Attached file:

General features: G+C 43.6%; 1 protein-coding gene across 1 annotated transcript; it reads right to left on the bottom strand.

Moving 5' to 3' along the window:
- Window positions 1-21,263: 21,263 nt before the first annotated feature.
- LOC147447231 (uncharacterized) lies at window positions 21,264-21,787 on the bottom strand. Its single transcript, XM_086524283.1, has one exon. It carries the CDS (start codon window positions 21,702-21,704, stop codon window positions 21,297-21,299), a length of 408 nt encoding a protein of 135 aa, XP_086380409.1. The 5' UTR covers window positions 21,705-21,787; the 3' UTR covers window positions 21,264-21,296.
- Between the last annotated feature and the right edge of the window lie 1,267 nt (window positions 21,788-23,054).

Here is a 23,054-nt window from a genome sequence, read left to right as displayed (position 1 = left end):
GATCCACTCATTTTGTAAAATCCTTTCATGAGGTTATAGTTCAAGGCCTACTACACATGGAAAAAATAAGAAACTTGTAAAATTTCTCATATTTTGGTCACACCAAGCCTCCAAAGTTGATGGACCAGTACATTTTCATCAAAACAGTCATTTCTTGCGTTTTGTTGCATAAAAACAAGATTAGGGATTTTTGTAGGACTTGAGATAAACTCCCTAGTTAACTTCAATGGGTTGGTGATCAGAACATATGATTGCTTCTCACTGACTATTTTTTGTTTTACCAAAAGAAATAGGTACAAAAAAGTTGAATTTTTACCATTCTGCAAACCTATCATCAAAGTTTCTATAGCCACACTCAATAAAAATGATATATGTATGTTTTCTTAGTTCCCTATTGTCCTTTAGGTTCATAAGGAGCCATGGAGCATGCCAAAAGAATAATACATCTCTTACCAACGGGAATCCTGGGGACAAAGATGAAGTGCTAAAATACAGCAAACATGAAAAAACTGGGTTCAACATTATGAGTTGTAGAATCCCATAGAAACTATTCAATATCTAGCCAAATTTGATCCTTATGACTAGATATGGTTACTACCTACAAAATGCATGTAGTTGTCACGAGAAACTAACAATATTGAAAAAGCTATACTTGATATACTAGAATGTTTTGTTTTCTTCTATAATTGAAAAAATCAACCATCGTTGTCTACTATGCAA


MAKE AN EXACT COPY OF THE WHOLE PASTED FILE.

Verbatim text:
General features: G+C 43.6%; 1 protein-coding gene across 1 annotated transcript; it reads right to left on the bottom strand.

Moving 5' to 3' along the window:
- Window positions 1-21,263: 21,263 nt before the first annotated feature.
- LOC147447231 (uncharacterized) lies at window positions 21,264-21,787 on the bottom strand. Its single transcript, XM_086524283.1, has one exon. It carries the CDS (start codon window positions 21,702-21,704, stop codon window positions 21,297-21,299), a length of 408 nt encoding a protein of 135 aa, XP_086380409.1. The 5' UTR covers window positions 21,705-21,787; the 3' UTR covers window positions 21,264-21,296.
- Between the last annotated feature and the right edge of the window lie 1,267 nt (window positions 21,788-23,054).

Here is a 23,054-nt window from a genome sequence, read left to right as displayed (position 1 = left end):
GATCCACTCATTTTGTAAAATCCTTTCATGAGGTTATAGTTCAAGGCCTACTACACATGGAAAAAATAAGAAACTTGTAAAATTTCTCATATTTTGGTCACACCAAGCCTCCAAAGTTGATGGACCAGTACATTTTCATCAAAACAGTCATTTCTTGCGTTTTGTTGCATAAAAACAAGATTAGGGATTTTTGTAGGACTTGAGATAAACTCCCTAGTTAACTTCAATGGGTTGGTGATCAGAACATATGATTGCTTCTCACTGACTATTTTTTGTTTTACCAAAAGAAATAGGTACAAAAAAGTTGAATTTTTACCATTCTGCAAACCTATCATCAAAGTTTCTATAGCCACACTCAATAAAAATGATATATGTATGTTTTCTTAGTTCCCTATTGTCCTTTAGGTTCATAAGGAGCCATGGAGCATGCCAAAAGAATAATACATCTCTTACCAACGGGAATCCTGGGGACAAAGATGAAGTGCTAAAATACAGCAAACATGAAAAAACTGGGTTCAACATTATGAGTTGTAGAATCCCATAGAAACTATTCAATATCTAGCCAAATTTGATCCTTATGACTAGATATGGTTACTACCTACAAAATGCATGTAGTTGTCACGAGAAACTAACAATATTGAAAAAGCTATACTTGATATACTAGAATGTTTTGTTTTCTTCTATAATTGAAAAAATCAACCATCGTTGTCTACTATGCAA